ILGA will share articles from The Economist ahead of its Pride and Prejudice event throughout spring 2018.
Excerpts shared with kind permission of the publisher
Quack treatments are available even in public hospitals
AFTER undergoing hypnosis at a clinic in Chongqing, Peng Yanhui—who goes by the name Yanzi—was told to lie on a sofa, think about having sex with another man and move his finger if he felt any emotional or physical reaction. “Then, when my eyes were closed, the clinician suddenly turned on the electroshock machine,” he recalls. “I jumped up screaming loudly. When I said I was scared, he just smiled and said that was what he wanted.”
Yanzi (pictured in 2014 outside a court in Beijing at which he successfully sued the clinic) had good cause to be frightened. But he was not surprised. As a gay-rights activist, he had volunteered for the abusive “conversion” therapy to expose the prevalence of such treatments in China, which most doctors in developed countries consider to be unethical and medically fallacious. But many people who suffer similar ordeals do so under coercion. A new report by Human Rights Watch, an American NGO, gives details of 17 cases in 12 different provinces of people subjected to prolonged therapy involving medication or electric shocks, often under parental pressure. Most of the examples it cites occurred in public hospitals.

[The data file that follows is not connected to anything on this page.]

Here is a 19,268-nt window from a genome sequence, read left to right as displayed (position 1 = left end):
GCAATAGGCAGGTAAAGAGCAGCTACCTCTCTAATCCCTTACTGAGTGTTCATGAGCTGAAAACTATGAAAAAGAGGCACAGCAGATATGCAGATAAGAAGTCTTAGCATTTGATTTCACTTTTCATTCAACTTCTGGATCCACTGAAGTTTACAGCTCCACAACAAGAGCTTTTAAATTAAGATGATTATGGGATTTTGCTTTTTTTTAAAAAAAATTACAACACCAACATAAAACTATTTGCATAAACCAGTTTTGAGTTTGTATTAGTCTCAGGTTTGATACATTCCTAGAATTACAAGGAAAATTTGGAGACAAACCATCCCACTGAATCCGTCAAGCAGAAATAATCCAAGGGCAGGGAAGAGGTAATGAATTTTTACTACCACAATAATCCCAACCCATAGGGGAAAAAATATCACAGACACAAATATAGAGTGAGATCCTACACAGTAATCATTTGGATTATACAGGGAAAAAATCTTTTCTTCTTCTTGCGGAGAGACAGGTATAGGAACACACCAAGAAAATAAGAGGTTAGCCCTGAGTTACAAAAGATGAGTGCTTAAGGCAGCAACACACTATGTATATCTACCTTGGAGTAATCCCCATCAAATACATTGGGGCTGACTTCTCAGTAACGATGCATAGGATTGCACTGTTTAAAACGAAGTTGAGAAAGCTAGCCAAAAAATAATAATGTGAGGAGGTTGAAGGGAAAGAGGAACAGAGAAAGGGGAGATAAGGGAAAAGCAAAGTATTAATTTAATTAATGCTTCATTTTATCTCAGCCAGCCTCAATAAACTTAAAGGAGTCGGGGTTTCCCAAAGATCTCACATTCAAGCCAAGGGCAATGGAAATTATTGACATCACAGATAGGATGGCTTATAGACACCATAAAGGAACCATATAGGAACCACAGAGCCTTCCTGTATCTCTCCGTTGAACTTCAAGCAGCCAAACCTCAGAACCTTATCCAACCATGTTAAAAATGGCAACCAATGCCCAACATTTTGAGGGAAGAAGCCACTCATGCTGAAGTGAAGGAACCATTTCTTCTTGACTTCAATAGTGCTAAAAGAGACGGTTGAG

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ILGA supports Pride and Prejudice, a global initiative organised by The Economist Events that will catalyse fresh debate on the economic and human costs of discrimination against the LGBT community. The 24-hour event taking place on May 24th, 2018 will begin in Hong Kong, continue in London and end in New York. Find out more about Pride and Prejudice here.
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